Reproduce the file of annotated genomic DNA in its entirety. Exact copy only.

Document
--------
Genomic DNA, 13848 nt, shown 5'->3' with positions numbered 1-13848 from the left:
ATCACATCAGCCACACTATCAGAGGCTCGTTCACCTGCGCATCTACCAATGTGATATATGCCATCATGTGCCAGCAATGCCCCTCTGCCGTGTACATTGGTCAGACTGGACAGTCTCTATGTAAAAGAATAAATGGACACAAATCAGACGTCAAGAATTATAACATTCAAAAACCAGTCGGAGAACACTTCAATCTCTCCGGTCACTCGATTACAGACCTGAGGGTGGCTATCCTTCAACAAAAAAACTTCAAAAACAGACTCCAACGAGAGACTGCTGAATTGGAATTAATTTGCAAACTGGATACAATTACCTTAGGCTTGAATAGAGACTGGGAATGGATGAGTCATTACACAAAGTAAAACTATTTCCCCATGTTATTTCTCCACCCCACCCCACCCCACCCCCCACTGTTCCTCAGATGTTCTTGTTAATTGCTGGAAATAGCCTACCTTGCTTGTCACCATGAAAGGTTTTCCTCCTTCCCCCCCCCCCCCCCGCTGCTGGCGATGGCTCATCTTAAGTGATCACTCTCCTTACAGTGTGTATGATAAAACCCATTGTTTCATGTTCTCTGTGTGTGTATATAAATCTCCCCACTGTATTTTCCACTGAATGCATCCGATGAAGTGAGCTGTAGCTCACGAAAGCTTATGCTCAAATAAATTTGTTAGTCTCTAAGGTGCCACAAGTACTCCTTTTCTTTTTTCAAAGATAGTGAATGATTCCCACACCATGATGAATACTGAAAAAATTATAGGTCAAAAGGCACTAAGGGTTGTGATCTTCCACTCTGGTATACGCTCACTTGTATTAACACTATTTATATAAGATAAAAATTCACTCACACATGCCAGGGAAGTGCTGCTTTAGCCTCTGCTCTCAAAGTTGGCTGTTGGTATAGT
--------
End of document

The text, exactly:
Genomic DNA, 13848 nt, shown 5'->3' with positions numbered 1-13848 from the left:
ATCACATCAGCCACACTATCAGAGGCTCGTTCACCTGCGCATCTACCAATGTGATATATGCCATCATGTGCCAGCAATGCCCCTCTGCCGTGTACATTGGTCAGACTGGACAGTCTCTATGTAAAAGAATAAATGGACACAAATCAGACGTCAAGAATTATAACATTCAAAAACCAGTCGGAGAACACTTCAATCTCTCCGGTCACTCGATTACAGACCTGAGGGTGGCTATCCTTCAACAAAAAAACTTCAAAAACAGACTCCAACGAGAGACTGCTGAATTGGAATTAATTTGCAAACTGGATACAATTACCTTAGGCTTGAATAGAGACTGGGAATGGATGAGTCATTACACAAAGTAAAACTATTTCCCCATGTTATTTCTCCACCCCACCCCACCCCACCCCCCACTGTTCCTCAGATGTTCTTGTTAATTGCTGGAAATAGCCTACCTTGCTTGTCACCATGAAAGGTTTTCCTCCTTCCCCCCCCCCCCCCCGCTGCTGGCGATGGCTCATCTTAAGTGATCACTCTCCTTACAGTGTGTATGATAAAACCCATTGTTTCATGTTCTCTGTGTGTGTATATAAATCTCCCCACTGTATTTTCCACTGAATGCATCCGATGAAGTGAGCTGTAGCTCACGAAAGCTTATGCTCAAATAAATTTGTTAGTCTCTAAGGTGCCACAAGTACTCCTTTTCTTTTTTCAAAGATAGTGAATGATTCCCACACCATGATGAATACTGAAAAAATTATAGGTCAAAAGGCACTAAGGGTTGTGATCTTCCACTCTGGTATACGCTCACTTGTATTAACACTATTTATATAAGATAAAAATTCACTCACACATGCCAGGGAAGTGCTGCTTTAGCCTCTGCTCTCAAAGTTGGCTGTTGGTATAGT